At a Glance
Mr. Abu Al Qassim was resettled in Albania in February 2010, where he now lives along with several other former Guantanamo detainees from different countries given safe haven by the Albanian government.
June 22, 2005
Abdul Ra’ouf Ammar Mohammad Abu Al Qassim
November 5, 2007
Zalita v. Bush was a petition for habeas corpus filed on behalf of Abu Abdul Rauf Zalita, a.k.a. Abdul Ra’ouf Ammar Mohammad Abu Al Qassim.
Mr. Abu Al Qassim was conscripted into the Libyan Army when he was about 18 years old. The onset of psychiatric illness forced him to desert the army, and he soon fled Libya for fear of persecution because he was an observant Muslim. During the next ten years, Mr. Abu Al Qassim lived abroad as a refugee and survived on the charity and generosity of those who offered him places to stay. In 2000, he married an Afghan woman and settled in the Afghan capital of Kabul. When the U.S. bombardment began in October 2001, Mr. Abu Al Qassim fled with his pregnant wife to seek refuge in Pakistan.
Soon after his daughter was born, Mr. Abu Al Qassim fell victim to the chaos of the war. He was arrested at his home in Lahore in front of his wife and infant daughter and turned over to military authorities, likely for a sizable bounty. The U.S. government claimed that Mr. Abu Al Qassim is associated with the Libyan Islamic Fighting Group (LIFG), a group opposed to the Qadhafi regime, because he stayed in the home of some men who have been accused of later joining LIFG. The mere allegation of his association with LIFG virtually guaranteed that he would have been severely persecuted if forcibly returned to Libya.
The United States had previously transferred two Libyan Guantánamo detainees to the Qadhafi regime based on patently unreliable diplomatic assurances that they would not be mistreated. The men were transferred in 2006 and 2007, respectively, and both were held in prison for years without charges, trial or access to counsel; one reportedly remains in prison. One was transferred despite his urgent protests to officials at Guantánamo that he would be subjected to torture or worse if forcibly returned. According to one unclassified account, this man was reportedly interviewed by Libyan officials in Guantánamo who threatened to torture and perhaps kill him. As with Mr. Abu al Qassim, the U.S. government alleged that this man was associated with the LIFG, despite his repeated denials. Because there is no independent monitoring mechanism within Libya and human rights organizations are outlawed by the government, little is known about this prisoner’s current situation. It is feared that he has been subjected to torture and abuse. The U.S. Department of State made one visit to both prisoners in 2007, but was not permitted to meet with the men outside of the presence of Libyan officials.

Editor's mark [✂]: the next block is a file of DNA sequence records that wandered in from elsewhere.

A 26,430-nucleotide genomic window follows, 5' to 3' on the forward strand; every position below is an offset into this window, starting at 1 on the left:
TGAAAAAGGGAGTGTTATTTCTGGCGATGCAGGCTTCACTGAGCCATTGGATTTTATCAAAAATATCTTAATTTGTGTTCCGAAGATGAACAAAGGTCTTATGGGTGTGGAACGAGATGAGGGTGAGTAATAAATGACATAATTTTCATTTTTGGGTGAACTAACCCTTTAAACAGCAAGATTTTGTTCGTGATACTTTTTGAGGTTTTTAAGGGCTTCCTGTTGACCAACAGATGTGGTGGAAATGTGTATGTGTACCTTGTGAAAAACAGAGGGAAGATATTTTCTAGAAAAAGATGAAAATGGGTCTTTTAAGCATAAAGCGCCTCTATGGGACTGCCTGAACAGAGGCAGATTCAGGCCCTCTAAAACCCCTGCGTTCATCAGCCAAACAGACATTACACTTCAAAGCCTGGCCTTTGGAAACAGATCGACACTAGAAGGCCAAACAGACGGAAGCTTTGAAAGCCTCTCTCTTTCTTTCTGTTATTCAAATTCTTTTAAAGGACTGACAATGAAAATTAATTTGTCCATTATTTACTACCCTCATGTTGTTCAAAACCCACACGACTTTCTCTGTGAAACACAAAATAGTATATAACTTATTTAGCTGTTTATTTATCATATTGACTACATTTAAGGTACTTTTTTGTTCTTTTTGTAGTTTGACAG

Nonetheless, when the Bush administration decided to release Mr. Abu al Qassim, it first attempted to send him to Libya. At the time, many cases had standing orders from the district courts granting 30-day advance notice of transfer. Because of this advance notice, CCR was able to fight the proposed transfer all the way up to the Supreme Court, but every court to consider the case ultimately refused to issue an order blocking our client’s transfer to torture in light of the Military Commissions Act of 2006’s purported removal of jurisdiction from the federal courts to hear claims by “enemy combatants.”
With help from allies at Human Rights Watch, we turned to the media. The Washington Post published a story about Abu al Qassim’s plight, and soon thereafter the State Department intervened to stop the transfer (in mid-2007).
Abu al Qassim spent the next two and a half years in solitary confinement in one of the worst facilities at Guantanamo, Camp 6, where he was confined to a small, windowless cell with no access to natural light or air. In the just under eight years he spent at Guantanamo, he received no access to medical care despite a variety of acknowledged, serious health needs.
After the Supreme Court’s landmark decision in Boumediene v. Bush, litigation began in his habeas corpus case challenging the legality of his detention. After 6 months of briefing and several hundred pages of submissions, the government agreed to release him in order to avoid a decision from the district court. After another 8 months of waiting, Abu al Qassim was finally transferred to Albania, which agreed to take him and two other detainees needing resettlement, in February 2010.
Since then CCR has been actively involved in ensuring his readjustment to civilian life, arranging for Arabic-speaking doctors with experience with trauma victims to see him, and helping him acquire a computer and, recently, a bicycle. He still has yet to see the daughter he was separated from in October 2001.